Baghdad (CNN) -- Iraq's Parliament is considering a sweeping anti-smoking law that would ban lighting up in most public places, a proposal that has some questioning why the government is taking aim at smokers in a country where bombings and shootings are still common place.
The Western-style law would ban smoking in most public places, force cigarette companies to print health warning labels and ban cigarette advertising, a tall order in a country where cigarettes cost as little as 33 cents a pack and which boasts the highest smoking rate in the Middle East.
"Smoking a cigarette or hookah is the easiest thing to do in Iraq. Everything else is difficult, said 36-year-old Abu Ali, while sitting and smoking a hookah with friends at a sidewalk cafe in central Baghdad.
"We are not like Americans or European people. Iraqis have many other concerns to deal with on a daily basis. A smoking law will be difficult to apply in Iraq."
Parliament has taken its first step toward adopting the ban with a reading of the proposal, a step that lawmaker Jawad al-Bazouni says puts it on the fast track to becoming law in the coming weeks.
Al-Bazouni, one of 16 members of parliament's environment and health committee who authored the law, said he did not believe the ban would spark a controversy among lawmakers because it was a health issue.
"Smoking is a very important issue and it has killed many Iraqis," al-Bazouni said. "Even terrorist groups in the country have killed less Iraqis than smoking."
He did not offer any figures.
While violence has declined drastically in recent years in Iraq, it still remains a near daily occurrence.
On Thursday, dozens of people were killed and more wounded in three bombings in the northern oil-rich city of Kirkuk, Iraqi officials said.
To become law, the ban would have to be adopted by parliament, which is still struggling to define its own procedures and deal with national security issues, such as the city of Kirkuk whose control is disputed by three ethnic groups -- Arabs, Kurds and Turkmen.
"Iraqi lawmakers need to find solutions for the unemployment crisis, the corruption, the national power shortages, the salary scale of government employees, traffic jams," said 54-year-old Sami Abed, who joined Ali at the Baghdad cafe.
"Iraqis have been through very difficult times in years past; and smoking is the only way to ease their pain."
Abed said many started smoking after the war began as a way to deal with the stress of the violence.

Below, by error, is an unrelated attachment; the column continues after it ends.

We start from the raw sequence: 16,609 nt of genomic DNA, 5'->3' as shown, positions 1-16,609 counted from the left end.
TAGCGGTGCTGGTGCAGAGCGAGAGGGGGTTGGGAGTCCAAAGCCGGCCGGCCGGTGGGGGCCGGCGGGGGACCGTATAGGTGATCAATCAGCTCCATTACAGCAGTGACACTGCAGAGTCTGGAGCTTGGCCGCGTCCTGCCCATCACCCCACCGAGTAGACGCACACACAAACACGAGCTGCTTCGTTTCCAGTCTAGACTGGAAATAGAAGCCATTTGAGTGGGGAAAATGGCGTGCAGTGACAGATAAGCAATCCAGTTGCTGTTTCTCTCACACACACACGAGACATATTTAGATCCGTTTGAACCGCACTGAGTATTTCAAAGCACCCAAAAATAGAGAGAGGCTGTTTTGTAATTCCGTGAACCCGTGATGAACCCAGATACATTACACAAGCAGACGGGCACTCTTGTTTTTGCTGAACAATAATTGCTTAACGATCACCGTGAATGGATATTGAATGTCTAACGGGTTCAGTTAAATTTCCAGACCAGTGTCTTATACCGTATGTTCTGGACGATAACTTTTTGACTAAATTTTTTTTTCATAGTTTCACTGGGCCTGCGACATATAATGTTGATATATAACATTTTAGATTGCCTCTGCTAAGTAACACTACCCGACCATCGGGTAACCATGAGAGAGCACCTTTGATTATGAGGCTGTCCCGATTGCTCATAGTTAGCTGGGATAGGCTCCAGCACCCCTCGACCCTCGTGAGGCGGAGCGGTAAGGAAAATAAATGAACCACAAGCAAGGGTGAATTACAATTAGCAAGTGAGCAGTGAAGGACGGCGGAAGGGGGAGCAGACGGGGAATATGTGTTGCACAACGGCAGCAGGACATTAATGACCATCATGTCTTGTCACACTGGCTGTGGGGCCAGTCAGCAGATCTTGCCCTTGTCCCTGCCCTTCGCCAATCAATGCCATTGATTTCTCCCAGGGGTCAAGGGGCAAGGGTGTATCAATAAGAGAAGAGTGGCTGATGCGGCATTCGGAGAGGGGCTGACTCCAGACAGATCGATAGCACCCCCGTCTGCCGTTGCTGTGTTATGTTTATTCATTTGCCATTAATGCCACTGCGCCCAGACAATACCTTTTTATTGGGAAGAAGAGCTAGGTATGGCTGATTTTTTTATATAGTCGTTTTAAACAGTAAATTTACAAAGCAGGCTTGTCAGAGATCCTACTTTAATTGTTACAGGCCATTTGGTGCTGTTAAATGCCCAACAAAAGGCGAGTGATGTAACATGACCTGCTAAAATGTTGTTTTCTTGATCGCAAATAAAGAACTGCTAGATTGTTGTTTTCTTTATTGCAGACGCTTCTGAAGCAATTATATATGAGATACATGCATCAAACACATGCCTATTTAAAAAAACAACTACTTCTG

But 51-year-old Qassim Raheem disagreed with his friends, saying he supports such a law.
"Seriously, wherever I go I see people smoking on the streets, inside buses, in restaurants, in hospitals, in the workplace and even inside government offices," Raheem said.
"I am very concerned about my kids and that one day they will start smoking since it's allowed everywhere."
Iraq has attempted anti-smoking measures with limited success.
Smoking is banned in parliament and at Baghdad International Airport, though smokers can be spotted sneaking cigarettes in certain areas of the airport.
In 2009, parliament attempted to adopt a sweeping anti-smoking measure that would have banned smoking in private vehicles.
A year later, it attempted again to adopt a no-smoking policy similar to the one under consideration now.
"They should start negotiating sensitive issues that have a direct impact on Iraq's future," said Hussein Khan, the owner of a cigarette and hookah story in central Baghdad.
"What about the security situation in the country or the Kirkuk issue?"
Khan worries that a smoking ban will affect not only his business but the fragile economy. He sells packs of cigarettes that range anywhere from 500 Iraqi dinars, the equivalent of 43 cents, to 10,000 Iraqi dinars, about $8
"What about the national electricity shortages? It's been more than seven years and they cannot solve it," Khan said.
Standing at his counter, Khan ticked off a number of issues facing the country: the numerous security checkpoints, the terrorist attacks and the latest wave of assassinations that has seen insurgents dressed as Iraqi security forces attack and kill.
"If they think that the smoking ban law is a more important issue to be addressed rather than addressing all other essential issues in this country, then I have no confidence in my parliament," Khan said while rearranging cartons of cigarettes on the front shelf of his store.
But lawmaker al-Bazouni says "no law is less important than another law."
"But some laws are easier for some of the lawmakers than other laws that need a political decision," he said.
For Laith Ahmed, the ban is less about politics and more about his finances as owner of the al-Assri cafe, where Iraqi tea and hookahs are the order of the day.
Ahmed serves about 200 to 250 hookahs daily at a cost of about 4,000 Iraqi dinars each.
"I have five workers in this cafe who support their families. What will happen to them if this law goes into effect and I have to limit my business?" Ahmed said.
"There are hundreds of similar coffee shops across Baghdad which offer (employment) for thousands of people. What will happen to them? Can Iraqi lawmakers find them jobs?"
CNN's Mohammed Tawfeeq reported from Baghdad and Chelsea J. Carter from Atlanta.